2 West Seattle locations listed at end:
If you drive around Seattle this Saturday, you might notice some slightly unusual neighborhood gatherings—with whiteboards, radio equipment, folks in safety vests, and more. What’s going on? It’s the latest city-wide disaster drill carried out by Seattle’s Emergency Hubs and the Seattle Auxiliary Communications Service, and the participants are citizens from all walks of life, united by a mission to assist at a time of major need.
Saturday’s “Seattle’s Fault” exercise will bring together volunteers from two organizations whose missions align closely: Seattle Emergency Hubs, a grass- roots, neighborhood network of community members who foster hyper-local organizational and communication resources; and Seattle Auxiliary Communications Service (ACS), a volunteer organization of amateur (“ham”) radio experts operating under the auspices of the Seattle Office of Emergency Management.
The drill simulates conditions the day after a magnitude 6.7 earthquake along the Seattle Fault has caused extensive infrastructure damage. The damage from such a quake would likely include a failure of grid power and cellular service, making communications and emergency services a challenge. Because the Hubs are key gathering points for neighborhoods, communications between the Hubs, ACS, and the city’s Emergency Operations Center (EOC) are critical. Much of the exercise will involve moving simulated messages around the city using field- deployed, off-grid communications.
The key goals of the exercise are:
• Activate multiple Emergency Hubs and Seattle ACS, emphasizing reliable, efficient, accurate message management and documentation. Exercise participants will use voice as well as data communications via radio, throughout the city. (Technical highlights include using office-style telephones and email systems, routed entirely over ham radio frequencies and running on battery or solar power.)
• Demonstrate, practice, and assess the ability to communicate up and down the various levels of the response structure, based on the Incident Command System (ICS), which spells out a hierarchical, yet flexible, means of managing emergency situations.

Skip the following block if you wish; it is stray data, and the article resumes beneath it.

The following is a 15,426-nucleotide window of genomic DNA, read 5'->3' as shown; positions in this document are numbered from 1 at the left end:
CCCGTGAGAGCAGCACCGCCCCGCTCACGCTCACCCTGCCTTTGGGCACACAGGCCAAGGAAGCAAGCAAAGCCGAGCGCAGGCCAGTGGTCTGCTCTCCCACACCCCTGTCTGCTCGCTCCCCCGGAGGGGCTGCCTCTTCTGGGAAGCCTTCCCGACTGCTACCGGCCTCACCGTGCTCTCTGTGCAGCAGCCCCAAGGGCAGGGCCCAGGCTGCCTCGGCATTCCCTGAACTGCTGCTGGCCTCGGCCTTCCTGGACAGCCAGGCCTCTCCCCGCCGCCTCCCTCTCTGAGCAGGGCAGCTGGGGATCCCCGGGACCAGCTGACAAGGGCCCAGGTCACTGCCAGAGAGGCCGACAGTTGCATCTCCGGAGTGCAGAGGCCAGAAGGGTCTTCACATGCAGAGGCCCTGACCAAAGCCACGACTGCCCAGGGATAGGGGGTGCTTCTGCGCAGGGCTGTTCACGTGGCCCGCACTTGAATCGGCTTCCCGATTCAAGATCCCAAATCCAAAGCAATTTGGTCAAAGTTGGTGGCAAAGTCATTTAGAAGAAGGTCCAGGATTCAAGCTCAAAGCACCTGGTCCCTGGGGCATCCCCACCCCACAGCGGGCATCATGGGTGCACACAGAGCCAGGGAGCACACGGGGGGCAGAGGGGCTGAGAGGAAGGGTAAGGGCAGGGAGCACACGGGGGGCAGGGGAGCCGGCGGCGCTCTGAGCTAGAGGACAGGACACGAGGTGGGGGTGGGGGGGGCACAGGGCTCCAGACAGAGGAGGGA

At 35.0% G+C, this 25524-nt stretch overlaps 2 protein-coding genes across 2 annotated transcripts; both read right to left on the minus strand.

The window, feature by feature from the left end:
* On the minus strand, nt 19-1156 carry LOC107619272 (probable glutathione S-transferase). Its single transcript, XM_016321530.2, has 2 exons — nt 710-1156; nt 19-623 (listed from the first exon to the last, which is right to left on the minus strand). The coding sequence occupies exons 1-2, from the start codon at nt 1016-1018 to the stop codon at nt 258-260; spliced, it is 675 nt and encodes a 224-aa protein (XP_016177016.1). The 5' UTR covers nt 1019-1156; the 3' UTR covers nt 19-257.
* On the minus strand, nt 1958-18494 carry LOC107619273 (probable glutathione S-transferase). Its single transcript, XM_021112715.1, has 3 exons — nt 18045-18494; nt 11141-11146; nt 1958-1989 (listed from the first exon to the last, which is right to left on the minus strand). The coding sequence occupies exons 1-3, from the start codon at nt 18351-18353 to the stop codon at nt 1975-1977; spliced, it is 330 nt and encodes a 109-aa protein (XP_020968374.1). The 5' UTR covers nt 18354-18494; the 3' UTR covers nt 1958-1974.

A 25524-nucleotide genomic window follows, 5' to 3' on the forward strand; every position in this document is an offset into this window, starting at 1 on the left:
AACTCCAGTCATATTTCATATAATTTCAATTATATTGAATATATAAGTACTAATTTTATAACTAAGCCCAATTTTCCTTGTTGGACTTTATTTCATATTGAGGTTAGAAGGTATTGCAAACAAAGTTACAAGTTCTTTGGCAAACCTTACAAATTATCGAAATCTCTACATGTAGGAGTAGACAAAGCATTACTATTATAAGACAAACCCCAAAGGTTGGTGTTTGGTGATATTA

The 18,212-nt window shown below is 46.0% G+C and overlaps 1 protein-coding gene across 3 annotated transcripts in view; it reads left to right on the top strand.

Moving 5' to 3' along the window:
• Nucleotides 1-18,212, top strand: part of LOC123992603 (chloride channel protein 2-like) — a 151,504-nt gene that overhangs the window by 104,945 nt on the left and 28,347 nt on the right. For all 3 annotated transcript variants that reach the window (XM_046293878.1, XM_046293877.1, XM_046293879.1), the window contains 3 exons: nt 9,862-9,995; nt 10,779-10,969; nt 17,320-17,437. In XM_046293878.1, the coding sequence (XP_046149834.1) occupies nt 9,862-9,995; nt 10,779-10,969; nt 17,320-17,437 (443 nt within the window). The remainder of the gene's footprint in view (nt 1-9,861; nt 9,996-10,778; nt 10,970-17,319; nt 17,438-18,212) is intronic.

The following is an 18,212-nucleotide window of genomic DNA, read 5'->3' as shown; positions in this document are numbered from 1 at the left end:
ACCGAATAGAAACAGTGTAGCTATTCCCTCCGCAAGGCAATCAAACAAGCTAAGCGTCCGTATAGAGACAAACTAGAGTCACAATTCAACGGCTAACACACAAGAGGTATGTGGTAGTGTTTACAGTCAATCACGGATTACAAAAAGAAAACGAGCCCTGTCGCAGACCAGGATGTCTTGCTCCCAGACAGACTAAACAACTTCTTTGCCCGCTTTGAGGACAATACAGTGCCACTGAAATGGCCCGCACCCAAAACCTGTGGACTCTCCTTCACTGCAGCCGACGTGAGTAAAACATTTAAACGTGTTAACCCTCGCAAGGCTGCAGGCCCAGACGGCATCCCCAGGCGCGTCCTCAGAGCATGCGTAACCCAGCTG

• Nurture strong working relationships among Emergency Communication Hub members and ACS members, through team problem solving and practice.
In an event such as the one this exercise portrays, the neighborhood Hubs would mobilize to assist with the immediate needs of residents, especially those who may need emergency services. The ACS would also have activated shortly after the scope of the outage was known, with sector sites around the city providing situation reports and helping coordinate emergency and logistical responses.
“It’s really important for us to practice our plans” said Cindi Barker, Volunteer Coordinator for the Hubs. “We need know that our planning is going to help the community. It’s also a great way to meet people who are interested in the hubs and finding out how they can be better prepared.”
“Seattle’s Fault is the latest in a series of emergency exercises that helps our membership to continually hone their skills and upgrade, deploy, and test their equipment,” said David Wilma, Deputy Director of ACS. “With each successive exercise, we aim to sharpen our skills as well as our technical infrastructure, to ensure communications capabilities in a difficult situation.”
Radio Locations: City of Seattle Emergency Operations Center (ACS PIO on-site), 105 5th Ave S Enter at corner of 5th S and S Washington Maple Leaf Park, Roosevelt Way NE and NE 84th St. Ella Bailey Park, 2601 W. Smith St. Madison Park, west of 43rd Ave E and east of the playground equipment.
South Seattle Hubs Hiawatha Playfield/Community Center Hub, 2700 California Ave SW (behind the dugout, 1st base side)
Morgan Junction Park Hub, 6383 California Ave SW